Historic Marine Mammal Protection Act Worked, Scientists Say

mother and calf right whale
The Atlantic Right Whales are having reproductive problems. Some years the 425 whale population will have only one calf, while other years they've had up to 31 calves. (Image credit: New England Aquarium)

In the fall of 1972, then-President Richard Nixon signed the Marine Mammal Protection Act, providing sweeping protections for whales, dolphins, seals and other species swimming in U.S. waters whose populations had dwindled due to commercial fishing and accidental killing.

The law invigorated conservation efforts and prohibited hunting, killing, capturing and even harassing marine mammals (which we're reminded of when beachgoers in Florida get caught riding manatees or sickly sperm whales.)

More than 40 years later, a new report shows that the law has been effective: It not only prevented extinctions that seemed imminent, but also helped some species bounce back in strong numbers, researchers say.

The scientists looked at hundreds of data sets on the populations of more than 200 marine mammals. They found that some animals have struggled to recover, like the endangered right whale, which was heavily targeted by the whaling industry. But others are back on the rise.

"We have seen remarkable recoveries of some populations of marine mammals, such as gray seals in New England and sea lions and elephant seals along the Pacific coast," Andrew Read, professor of marine biology at Duke University, said in a statement.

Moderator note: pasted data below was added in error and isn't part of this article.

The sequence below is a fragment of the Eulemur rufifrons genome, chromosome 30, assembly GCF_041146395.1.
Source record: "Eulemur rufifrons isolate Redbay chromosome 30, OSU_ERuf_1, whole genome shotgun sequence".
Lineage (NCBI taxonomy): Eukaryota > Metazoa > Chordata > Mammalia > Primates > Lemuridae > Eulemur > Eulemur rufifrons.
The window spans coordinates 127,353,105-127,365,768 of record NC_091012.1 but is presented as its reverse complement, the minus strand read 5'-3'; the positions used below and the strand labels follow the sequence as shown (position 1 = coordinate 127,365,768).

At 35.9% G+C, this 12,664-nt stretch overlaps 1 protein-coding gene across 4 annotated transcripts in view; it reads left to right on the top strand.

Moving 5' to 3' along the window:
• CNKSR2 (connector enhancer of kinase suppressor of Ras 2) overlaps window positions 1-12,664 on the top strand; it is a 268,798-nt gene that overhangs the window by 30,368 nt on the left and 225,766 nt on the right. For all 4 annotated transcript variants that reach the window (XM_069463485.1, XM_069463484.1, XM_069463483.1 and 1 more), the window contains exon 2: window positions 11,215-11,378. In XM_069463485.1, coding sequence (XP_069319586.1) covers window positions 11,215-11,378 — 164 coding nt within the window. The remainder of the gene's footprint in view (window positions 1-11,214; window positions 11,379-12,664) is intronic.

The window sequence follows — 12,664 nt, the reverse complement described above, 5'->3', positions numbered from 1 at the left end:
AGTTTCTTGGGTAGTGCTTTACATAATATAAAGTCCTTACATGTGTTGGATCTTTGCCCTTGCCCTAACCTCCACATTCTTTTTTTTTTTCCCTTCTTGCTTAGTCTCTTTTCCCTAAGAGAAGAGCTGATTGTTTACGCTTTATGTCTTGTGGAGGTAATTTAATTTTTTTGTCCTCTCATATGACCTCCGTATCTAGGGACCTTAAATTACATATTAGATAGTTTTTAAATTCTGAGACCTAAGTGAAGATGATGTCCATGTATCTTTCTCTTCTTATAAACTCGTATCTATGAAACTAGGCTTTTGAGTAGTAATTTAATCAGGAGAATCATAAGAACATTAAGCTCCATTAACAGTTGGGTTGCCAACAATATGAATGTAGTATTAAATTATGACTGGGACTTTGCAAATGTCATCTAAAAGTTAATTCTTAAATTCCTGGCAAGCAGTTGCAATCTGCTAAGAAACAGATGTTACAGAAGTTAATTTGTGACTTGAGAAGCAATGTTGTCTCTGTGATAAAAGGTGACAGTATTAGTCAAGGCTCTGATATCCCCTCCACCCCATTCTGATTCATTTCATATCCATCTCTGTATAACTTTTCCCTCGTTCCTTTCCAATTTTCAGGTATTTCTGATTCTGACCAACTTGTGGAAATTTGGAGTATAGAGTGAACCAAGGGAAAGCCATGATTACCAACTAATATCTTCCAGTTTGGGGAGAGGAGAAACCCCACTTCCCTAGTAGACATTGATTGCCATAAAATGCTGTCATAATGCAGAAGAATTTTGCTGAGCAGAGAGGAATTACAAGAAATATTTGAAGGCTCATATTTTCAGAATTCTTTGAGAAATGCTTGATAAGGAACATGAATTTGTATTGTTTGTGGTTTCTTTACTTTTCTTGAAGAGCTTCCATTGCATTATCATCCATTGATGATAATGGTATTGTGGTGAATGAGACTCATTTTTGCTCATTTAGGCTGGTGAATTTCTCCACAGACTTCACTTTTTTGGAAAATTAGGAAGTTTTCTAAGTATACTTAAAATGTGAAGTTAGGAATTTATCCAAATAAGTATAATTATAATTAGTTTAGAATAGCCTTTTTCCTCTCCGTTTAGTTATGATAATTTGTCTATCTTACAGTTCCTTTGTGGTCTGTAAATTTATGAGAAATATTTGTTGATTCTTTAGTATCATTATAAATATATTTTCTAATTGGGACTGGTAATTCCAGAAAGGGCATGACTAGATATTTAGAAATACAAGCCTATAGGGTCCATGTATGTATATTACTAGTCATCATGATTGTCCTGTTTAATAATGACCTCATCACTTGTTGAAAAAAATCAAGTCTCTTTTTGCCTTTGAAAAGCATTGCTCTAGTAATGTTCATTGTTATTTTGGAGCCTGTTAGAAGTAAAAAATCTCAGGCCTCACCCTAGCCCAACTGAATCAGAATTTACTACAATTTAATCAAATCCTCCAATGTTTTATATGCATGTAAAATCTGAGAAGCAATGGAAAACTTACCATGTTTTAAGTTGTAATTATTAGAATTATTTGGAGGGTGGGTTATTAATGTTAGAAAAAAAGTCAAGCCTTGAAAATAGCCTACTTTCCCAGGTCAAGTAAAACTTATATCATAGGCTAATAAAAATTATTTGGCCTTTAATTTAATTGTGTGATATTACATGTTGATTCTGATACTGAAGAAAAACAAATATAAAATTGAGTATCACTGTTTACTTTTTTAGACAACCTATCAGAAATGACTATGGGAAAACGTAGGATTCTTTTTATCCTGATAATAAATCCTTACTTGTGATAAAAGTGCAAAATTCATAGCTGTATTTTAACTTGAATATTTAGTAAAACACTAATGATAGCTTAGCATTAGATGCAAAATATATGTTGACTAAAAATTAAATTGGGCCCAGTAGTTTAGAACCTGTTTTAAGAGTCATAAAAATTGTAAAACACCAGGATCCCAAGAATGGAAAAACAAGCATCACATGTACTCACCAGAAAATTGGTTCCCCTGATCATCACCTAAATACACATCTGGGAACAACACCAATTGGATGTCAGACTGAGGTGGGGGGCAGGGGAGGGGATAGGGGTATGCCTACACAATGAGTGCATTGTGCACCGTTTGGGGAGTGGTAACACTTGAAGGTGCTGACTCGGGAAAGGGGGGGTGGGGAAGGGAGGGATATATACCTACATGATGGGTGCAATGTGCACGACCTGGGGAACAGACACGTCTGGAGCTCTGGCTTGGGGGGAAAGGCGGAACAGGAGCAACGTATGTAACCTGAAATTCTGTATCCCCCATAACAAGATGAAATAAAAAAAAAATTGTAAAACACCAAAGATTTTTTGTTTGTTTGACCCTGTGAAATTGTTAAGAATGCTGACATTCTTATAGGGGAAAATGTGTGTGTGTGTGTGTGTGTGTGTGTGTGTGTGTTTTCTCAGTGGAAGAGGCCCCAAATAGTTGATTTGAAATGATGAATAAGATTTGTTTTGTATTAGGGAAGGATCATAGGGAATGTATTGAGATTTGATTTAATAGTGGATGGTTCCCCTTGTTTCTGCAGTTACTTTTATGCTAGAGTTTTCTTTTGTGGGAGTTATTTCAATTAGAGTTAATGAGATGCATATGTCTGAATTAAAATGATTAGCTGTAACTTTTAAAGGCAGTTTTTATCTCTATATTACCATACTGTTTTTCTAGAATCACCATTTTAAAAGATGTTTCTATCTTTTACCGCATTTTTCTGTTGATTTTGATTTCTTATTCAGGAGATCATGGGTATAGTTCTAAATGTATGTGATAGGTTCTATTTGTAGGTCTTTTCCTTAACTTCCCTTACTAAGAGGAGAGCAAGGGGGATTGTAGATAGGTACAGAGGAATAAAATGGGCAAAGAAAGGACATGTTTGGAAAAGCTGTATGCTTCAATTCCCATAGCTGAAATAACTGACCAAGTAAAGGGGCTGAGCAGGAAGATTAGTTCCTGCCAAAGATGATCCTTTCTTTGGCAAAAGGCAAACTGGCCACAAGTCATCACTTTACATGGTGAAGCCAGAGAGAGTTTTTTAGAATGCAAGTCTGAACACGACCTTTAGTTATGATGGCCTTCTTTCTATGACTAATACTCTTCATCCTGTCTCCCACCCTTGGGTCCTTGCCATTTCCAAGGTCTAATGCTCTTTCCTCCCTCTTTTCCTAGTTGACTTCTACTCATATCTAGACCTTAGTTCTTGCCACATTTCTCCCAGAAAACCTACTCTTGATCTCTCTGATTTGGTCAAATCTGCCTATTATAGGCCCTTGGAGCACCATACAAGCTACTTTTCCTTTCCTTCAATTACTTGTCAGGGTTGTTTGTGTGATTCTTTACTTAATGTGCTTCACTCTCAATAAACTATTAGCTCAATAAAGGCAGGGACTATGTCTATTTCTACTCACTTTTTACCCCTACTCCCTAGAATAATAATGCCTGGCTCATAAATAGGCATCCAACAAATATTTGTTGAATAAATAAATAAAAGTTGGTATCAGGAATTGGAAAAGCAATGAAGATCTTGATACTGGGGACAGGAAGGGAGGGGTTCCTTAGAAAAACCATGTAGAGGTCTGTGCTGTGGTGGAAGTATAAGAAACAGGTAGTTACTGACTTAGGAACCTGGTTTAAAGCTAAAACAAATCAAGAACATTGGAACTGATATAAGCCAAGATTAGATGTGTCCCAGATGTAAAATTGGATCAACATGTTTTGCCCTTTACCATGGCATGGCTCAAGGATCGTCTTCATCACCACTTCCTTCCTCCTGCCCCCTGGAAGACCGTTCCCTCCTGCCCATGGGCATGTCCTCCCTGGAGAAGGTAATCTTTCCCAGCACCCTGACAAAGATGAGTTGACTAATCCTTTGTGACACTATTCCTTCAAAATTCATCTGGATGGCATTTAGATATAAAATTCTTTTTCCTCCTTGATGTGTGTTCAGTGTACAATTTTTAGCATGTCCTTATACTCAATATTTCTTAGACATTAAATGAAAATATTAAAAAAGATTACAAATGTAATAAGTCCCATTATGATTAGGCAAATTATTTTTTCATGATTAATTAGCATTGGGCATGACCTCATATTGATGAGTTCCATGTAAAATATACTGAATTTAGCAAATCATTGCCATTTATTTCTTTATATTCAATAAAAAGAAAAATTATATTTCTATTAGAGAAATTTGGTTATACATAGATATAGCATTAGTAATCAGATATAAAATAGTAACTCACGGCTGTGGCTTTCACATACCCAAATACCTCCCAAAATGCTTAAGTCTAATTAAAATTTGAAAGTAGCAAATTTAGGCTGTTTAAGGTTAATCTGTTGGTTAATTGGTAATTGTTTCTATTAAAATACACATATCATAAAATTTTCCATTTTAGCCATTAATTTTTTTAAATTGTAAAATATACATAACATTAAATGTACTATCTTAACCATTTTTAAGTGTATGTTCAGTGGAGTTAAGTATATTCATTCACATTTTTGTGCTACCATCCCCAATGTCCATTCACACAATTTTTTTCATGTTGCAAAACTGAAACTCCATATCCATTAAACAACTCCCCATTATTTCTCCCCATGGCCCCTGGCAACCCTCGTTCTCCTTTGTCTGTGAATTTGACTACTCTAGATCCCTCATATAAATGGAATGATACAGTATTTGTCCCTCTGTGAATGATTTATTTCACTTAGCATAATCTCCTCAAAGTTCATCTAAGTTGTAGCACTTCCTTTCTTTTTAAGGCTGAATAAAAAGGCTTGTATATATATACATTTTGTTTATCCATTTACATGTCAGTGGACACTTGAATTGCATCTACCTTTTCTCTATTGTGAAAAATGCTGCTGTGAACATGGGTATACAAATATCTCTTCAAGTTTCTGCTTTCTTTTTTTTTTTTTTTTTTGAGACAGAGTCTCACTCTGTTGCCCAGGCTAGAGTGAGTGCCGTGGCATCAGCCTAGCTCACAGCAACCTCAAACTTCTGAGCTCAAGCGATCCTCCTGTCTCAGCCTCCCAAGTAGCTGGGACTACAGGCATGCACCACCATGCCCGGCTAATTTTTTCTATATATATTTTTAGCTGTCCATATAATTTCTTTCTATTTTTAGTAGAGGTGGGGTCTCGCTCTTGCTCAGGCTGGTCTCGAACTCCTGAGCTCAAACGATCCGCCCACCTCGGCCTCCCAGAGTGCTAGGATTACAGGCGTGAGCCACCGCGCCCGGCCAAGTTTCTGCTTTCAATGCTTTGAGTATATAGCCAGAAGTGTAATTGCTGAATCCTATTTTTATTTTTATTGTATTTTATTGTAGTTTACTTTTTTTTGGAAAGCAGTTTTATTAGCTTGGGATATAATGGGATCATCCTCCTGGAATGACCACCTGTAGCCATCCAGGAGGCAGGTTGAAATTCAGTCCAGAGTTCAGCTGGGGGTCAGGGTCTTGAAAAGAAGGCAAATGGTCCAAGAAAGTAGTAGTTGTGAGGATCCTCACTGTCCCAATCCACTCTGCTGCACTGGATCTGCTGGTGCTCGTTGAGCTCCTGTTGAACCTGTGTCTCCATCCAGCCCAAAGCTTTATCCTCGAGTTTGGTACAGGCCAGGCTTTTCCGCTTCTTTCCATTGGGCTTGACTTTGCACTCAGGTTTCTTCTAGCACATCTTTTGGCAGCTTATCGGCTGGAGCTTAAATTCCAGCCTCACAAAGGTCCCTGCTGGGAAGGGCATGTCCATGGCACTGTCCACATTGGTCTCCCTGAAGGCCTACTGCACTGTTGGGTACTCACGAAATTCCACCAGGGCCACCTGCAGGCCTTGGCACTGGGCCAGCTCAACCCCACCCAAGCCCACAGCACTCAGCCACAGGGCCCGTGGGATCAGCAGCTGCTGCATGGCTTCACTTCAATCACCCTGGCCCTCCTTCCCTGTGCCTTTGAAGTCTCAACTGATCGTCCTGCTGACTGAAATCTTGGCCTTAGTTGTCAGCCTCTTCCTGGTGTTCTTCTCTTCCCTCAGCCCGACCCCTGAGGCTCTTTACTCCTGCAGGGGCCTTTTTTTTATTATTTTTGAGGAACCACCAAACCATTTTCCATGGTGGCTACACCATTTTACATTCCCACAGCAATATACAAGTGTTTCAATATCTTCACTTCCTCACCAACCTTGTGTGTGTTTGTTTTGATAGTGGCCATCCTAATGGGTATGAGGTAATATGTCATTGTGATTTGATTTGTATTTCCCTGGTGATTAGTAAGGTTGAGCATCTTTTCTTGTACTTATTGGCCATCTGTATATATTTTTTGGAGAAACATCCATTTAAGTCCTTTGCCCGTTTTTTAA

Another researcher on the new study, University of Vermont conservation biologist Joe Roman, said it's "safer to be a marine mammal in U.S. waters than elsewhere," even though American waters host considerable ship traffic, big fishing industries and other threats like pollution.

The researchers say there are some problems, however, the law has not successfully addressed: new diseases, depleted food resources (which might be behind the recent California sea lion strandings), and underwater ship noise that can drown out whale songs and other marine mammal communications.

"Existing conservation measures have not protected large whales from fisheries interactions or ship strikes in the northwestern Atlantic," the scientists wrote.

Their study was published online on March 22 in the Annals of the New York Academy of Sciences.

Follow Megan Gannon on Twitter and Google+.  Follow us @livescience, Facebook & Google+. Original article on LiveScience.com.

Megan Gannon
Live Science Contributor
Megan has been writing for Live Science and Space.com since 2012. Her interests range from archaeology to space exploration, and she has a bachelor's degree in English and art history from New York University. Megan spent two years as a reporter on the national desk at NewsCore. She has watched dinosaur auctions, witnessed rocket launches, licked ancient pottery sherds in Cyprus and flown in zero gravity. Follow her on Twitter and Google+.